Having your teeth regularly examined by a dentist seems to have been recommended back as far the 18th Century (Richards 2002) and subsequently the six-monthly visit became de rigueur. The scientific basic for this interval was challenged by Sheiham in 1977 and there has subsequently been much debate about the clinical and cost-effectiveness of recall intervals. In 2004 the National Institute for Health and Care Excellence (NICE) have issued guidance recommending that the interval between oral health reviews should be determined specifically for each patient and tailored to meet their needs based on an assessment of disease levels and risk of or from dental disease. This is the latest update of the Cochrane review first published in 2005.
The aim of this review was to determine the beneficial and harmful effects of different fixed recall intervals for any one of the following different types of dental check-up:
- clinical examination only
- clinical examination plus scale and polish
- clinical examination plus preventive advice
- clinical examination plus preventive advice plus scale and polish.
Searches for randomised controlled trials were conducted in the Cochrane Oral Health Group’s Trials Register, the Cochrane Central Register of Controlled Trials (CENTRAL), Medline, Embase, the US National Institutes of Health Trials Register and the WHO International Clinical Trials Registry Platform databases with no restrictions regarding language or date of publication
- Only 1 study (185 patients) that compared clinical examination every 12 months with one every 24 months.
- The study had a high risk of bias.
- For three to five-year olds with primary teeth, the mean difference (MD) in dmfs increment was -0.90 (95% CI -1.96 to 0.16) in favour of 12-month recall.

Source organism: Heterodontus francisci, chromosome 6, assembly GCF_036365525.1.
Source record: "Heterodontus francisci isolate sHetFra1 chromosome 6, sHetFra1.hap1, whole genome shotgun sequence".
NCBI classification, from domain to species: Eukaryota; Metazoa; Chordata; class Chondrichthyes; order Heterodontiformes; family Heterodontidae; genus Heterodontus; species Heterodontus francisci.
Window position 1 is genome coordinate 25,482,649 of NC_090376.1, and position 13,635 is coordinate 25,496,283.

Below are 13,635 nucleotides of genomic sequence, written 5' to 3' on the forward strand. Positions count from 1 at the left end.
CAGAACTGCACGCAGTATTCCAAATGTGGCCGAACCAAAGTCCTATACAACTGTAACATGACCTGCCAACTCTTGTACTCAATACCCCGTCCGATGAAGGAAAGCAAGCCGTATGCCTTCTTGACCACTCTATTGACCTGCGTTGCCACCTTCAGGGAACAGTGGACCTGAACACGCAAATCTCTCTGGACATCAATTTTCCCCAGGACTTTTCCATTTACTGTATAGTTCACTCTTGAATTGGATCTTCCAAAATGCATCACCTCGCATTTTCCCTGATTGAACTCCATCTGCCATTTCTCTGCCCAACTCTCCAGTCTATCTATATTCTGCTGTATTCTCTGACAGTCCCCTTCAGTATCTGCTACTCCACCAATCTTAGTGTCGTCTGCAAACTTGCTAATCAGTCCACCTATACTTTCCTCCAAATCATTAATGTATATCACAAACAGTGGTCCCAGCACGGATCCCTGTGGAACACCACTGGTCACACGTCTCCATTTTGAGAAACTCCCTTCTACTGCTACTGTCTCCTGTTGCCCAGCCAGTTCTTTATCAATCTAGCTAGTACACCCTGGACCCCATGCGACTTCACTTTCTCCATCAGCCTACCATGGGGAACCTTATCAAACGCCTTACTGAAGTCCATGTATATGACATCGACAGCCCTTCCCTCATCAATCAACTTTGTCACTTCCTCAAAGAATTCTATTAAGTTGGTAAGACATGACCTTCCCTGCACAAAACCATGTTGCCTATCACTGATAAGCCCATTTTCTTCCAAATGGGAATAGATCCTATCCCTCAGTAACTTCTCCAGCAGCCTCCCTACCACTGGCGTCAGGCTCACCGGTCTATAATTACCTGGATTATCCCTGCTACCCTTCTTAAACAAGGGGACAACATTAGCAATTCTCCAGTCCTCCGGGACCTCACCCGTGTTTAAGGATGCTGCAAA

- For 16 to 20-year olds with permanent teeth, the MD in DMFS increment was -0.86 (95% CI -1.75 to 0.03) also in favour of 12-month recall.
- There is insufficient evidence to determine whether 12 or 24-month recall with clinical examination results in better caries outcomes.
- For three to five-year olds with primary teeth, the MD in time used by each participant was 10 minutes (95% CI -6.7 to 26.7) in favour of 24-month recall.
- For 16 to 20-year olds with permanent teeth, the MD was 23.7 minutes (95% CI 4.12 to 43.28) also in favour of 24-month recall.
- This single study at high risk of bias represents insufficient evidence to determine whether 12 or 24-month recall with clinical examination results in better time/cost outcomes.
The authors concluded
There is a very low quality body of evidence from one RCT which is insufficient to draw any conclusions regarding the potential beneficial and harmful effects of altering the recall interval between dental check-ups. There is no evidence to support or refute the practice of encouraging patients to attend for dental check-ups at six-monthly intervals. It is important that high quality RCTs are conducted for the outcomes listed in this review in order to address the objectives of this review.
In their discussion the authors note one ongoing multicentre, parallel-group randomised controlled trial in progress in the UK (the ’INTERVAL Dental Recalls Trial’) which is scheduled for completion in 2017. The rial is investigating whether risk-based recall intervals or a fixed-period 24-month recall are more effective and cost-effective in maintaining oral health than the traditional fixed- period six-monthly recall.
Riley P, Worthington HV, Clarkson JE, Beirne PV. Recall intervals for oral health in primary care patients. Cochrane Database of Systematic Reviews 2013, Issue 12. Art. No.: CD004346. DOI: 10.1002/14651858.CD004346.pub4.
Richards D. The six-monthly dental check . Evidence-Based Dentistry (2002) 3, 61
Sheiham A. Is there a scientific basis for six-monthly dental examinations? Lancet. 1977 Aug 27;2(8035):442-4. PubMed PMID: 70653.
National Health Service, National Institute for Clinical Excellence Guideline. Dental Recall: Recall Interval Between Routine Dental Examinations. NICE 2004.